"Let's do it."
With those last words, Gary Gilmore ushered in the modern era of capital punishment in the US, an age of busy death chambers that could see its 1,000th execution in coming days.
Americans took note when, after a 10-year moratorium, the country got back into the business of executing prisoners by putting Gilmore in front of a Utah firing squad in 1977.
Yet today, most could probably not name even one of the more than 3,400 prisoners -- including 118 foreign nationals -- on death row in the US.
The name Robin Lovitt is not well known, though next week he is likely to earn the macabre distinction of being the 1,000th prisoner put to death since the US widely reinstated capital punishment in 1976 after the Supreme Court validated state laws that reformed the capital punishment system, which has executed 997 prisoners since that time.
Lovitt, 41, was convicted of fatally stabbing a man with scissors during a 1998 pool hall robbery in Virginia. Initial DNA tests of the scissors proved inconclusive. The scissors were subsequently thrown away, supposedly because of a lack of storage space.
Last month the US Supreme Court refused to reconsider Lovitt's case. One of his lawyers, Kenneth Starr, who led the special investigation into former president Bill Clinton in the 1990s, told AP Television News on Wednesday that although he supports the death penalty in principle it should not apply in Lovitt's case for a wide variety of reasons "including above all right now the destruction of the DNA evidence."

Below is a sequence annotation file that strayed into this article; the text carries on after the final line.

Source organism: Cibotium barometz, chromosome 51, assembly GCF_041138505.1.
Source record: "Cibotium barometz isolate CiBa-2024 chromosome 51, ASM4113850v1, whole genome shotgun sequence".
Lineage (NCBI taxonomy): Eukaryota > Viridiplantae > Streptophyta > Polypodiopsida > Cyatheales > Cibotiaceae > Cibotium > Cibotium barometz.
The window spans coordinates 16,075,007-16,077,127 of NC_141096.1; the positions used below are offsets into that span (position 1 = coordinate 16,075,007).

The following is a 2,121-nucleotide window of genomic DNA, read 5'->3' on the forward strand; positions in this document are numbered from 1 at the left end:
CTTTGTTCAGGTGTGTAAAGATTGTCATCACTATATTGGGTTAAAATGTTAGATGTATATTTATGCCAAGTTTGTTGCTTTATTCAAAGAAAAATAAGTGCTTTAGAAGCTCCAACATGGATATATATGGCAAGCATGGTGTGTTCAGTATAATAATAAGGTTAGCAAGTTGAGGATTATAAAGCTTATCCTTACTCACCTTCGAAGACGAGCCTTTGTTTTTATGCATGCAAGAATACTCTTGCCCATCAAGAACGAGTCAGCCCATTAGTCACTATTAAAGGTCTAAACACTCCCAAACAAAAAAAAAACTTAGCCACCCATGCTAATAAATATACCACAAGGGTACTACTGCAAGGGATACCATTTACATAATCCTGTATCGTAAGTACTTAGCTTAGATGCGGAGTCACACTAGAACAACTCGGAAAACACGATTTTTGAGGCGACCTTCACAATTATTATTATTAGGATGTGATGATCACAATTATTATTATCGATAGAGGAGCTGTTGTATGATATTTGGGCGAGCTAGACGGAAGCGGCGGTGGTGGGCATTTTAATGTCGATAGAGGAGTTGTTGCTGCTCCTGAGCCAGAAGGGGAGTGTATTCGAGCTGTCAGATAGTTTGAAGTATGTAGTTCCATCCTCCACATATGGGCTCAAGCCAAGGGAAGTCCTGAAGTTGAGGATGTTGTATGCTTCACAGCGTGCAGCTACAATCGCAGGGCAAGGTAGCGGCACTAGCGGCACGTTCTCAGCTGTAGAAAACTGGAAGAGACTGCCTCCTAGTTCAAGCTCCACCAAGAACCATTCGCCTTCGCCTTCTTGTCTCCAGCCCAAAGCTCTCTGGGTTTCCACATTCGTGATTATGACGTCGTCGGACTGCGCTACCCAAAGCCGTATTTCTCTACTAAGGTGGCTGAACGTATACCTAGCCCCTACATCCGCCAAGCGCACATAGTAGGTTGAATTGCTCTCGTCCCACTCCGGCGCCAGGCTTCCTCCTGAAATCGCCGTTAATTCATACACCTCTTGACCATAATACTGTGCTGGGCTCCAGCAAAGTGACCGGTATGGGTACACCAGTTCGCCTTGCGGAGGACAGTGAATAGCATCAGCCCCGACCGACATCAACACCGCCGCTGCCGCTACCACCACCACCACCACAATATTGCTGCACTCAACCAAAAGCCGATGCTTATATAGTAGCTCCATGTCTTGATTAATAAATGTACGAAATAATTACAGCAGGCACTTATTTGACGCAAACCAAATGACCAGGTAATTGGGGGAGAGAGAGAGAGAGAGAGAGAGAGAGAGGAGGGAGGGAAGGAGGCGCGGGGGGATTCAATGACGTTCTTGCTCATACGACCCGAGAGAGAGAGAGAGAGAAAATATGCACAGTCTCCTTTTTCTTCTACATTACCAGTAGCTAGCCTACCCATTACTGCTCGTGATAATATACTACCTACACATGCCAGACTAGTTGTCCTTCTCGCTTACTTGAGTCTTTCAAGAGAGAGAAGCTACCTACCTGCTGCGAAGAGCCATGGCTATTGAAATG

Since 1973, 122 prisoners have been freed from death row. The vast majority of those cases came during the last 15 years, since the use of DNA evidence became widespread. That has led some officials to question the fairness of the system.
A Gallup poll last month showed support for the death penalty among Americans to be at its lowest point in 27 years, but that low point translated into a 64 percent approval rating of its use. That is down from a high of 80 percent in 1994.
While the milestone of the 1,000th execution since 1976 has not prompted widespread public debate in the US, some officials have raised questions about the wisdom of the death penalty.
Twelve states do not have the death penalty. At least two states -- Illinois and New Jersey -- have formal moratoriums on capital punishment, and commissions in California and North Carolina are studying the penalty's use, according to the Death Penalty Information Center, a Washington-based nonprofit organization.
Former Illinois governor George Ryan -- who invoked his state's death penalty moratorium in 2000 -- took the unprecedented step at the end of his tenure in 2003 of freeing four inmates from death row and commuting 167 others to life sentences, saying the system was "haunted by the demon of error."
Death sentences nationwide have dropped by 50 percent since the late 1990s, with executions carried out down by 40 percent since 1999, according to the Death Penalty Information Center.
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